Fannie Mae Could Receive A $3.7B Cash Infusion, The First In Six Years
Mortgage-finance giant Fannie Mae experienced a $6.5B net loss in Q4 as a result of the new lowered corporate tax rate.
This drop could prompt the Federal Housing Finance Agency to seek a taxpayer infusion of $3.7B from the Treasury Department — the first cash infusion the company has received in six years, the Wall Street Journal reports.
The WSJ attributes the need for the cash infusion to a one-time accounting charge linked to lower corporate tax rates, which fell from 35% to 21% under the new law.
Both Fannie Mae and Freddie Mac were placed under government conservatorship in the second half of 2008 after receiving a bailout of more than $185B to prevent a collapse. Terms of the conservatorship require the mortgage companies to send the majority of their profits to the government at the end of each quarter, with the exception of a set buffer — meaning the company functions with limited capital.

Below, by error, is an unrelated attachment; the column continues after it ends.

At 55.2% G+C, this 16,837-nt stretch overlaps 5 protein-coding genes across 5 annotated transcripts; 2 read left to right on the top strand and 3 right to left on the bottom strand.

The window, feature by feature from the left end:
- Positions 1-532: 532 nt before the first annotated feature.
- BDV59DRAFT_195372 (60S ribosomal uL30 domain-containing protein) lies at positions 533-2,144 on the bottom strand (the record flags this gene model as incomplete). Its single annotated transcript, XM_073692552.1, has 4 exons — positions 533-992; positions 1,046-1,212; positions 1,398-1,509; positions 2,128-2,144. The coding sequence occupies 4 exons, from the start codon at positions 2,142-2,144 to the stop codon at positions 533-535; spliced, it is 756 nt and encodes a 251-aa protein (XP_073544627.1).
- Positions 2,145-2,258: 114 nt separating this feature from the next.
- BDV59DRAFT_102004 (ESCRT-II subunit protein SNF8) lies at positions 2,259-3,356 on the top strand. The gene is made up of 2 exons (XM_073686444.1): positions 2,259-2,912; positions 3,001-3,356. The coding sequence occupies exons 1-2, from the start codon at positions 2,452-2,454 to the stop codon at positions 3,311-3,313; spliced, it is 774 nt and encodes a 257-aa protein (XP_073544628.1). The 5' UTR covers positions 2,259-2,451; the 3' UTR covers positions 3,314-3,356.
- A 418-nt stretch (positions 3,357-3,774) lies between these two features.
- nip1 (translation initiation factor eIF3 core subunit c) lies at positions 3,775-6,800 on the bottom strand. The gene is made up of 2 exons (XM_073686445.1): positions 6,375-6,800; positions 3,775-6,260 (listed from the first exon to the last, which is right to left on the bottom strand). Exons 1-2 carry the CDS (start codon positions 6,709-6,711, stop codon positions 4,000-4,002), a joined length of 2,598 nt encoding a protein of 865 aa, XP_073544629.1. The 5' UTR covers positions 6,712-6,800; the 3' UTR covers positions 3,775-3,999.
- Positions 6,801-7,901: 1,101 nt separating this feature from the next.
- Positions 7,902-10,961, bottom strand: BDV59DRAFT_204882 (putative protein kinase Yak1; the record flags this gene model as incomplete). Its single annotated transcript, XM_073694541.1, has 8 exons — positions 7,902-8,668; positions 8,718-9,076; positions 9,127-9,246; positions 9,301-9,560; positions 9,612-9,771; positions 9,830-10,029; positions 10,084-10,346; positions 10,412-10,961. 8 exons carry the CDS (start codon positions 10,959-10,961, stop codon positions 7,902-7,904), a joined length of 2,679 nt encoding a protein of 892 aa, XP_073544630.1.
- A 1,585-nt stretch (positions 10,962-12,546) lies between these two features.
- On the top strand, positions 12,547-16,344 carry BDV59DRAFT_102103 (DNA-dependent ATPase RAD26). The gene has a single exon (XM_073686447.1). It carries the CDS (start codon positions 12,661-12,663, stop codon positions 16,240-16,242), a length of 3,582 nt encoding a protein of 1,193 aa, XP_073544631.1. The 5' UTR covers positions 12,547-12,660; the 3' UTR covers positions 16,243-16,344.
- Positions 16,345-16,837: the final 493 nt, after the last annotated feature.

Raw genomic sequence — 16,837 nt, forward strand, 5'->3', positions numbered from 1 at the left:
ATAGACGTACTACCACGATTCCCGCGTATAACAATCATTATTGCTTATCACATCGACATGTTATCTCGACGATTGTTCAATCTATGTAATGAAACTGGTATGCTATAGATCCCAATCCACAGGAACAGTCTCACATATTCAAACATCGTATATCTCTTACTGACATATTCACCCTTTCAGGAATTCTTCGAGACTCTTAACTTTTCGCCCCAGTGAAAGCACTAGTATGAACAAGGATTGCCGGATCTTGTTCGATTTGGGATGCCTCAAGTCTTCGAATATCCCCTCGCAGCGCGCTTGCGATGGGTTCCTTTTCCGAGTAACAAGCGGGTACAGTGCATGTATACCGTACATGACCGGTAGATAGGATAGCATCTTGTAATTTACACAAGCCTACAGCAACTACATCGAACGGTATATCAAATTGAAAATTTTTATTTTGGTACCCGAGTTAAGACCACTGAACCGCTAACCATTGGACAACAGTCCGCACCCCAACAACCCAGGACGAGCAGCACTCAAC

Following the infusion, Fannie will have provided the Treasury Department with $166.4B, while it has received $119.8B, according to the WSJ.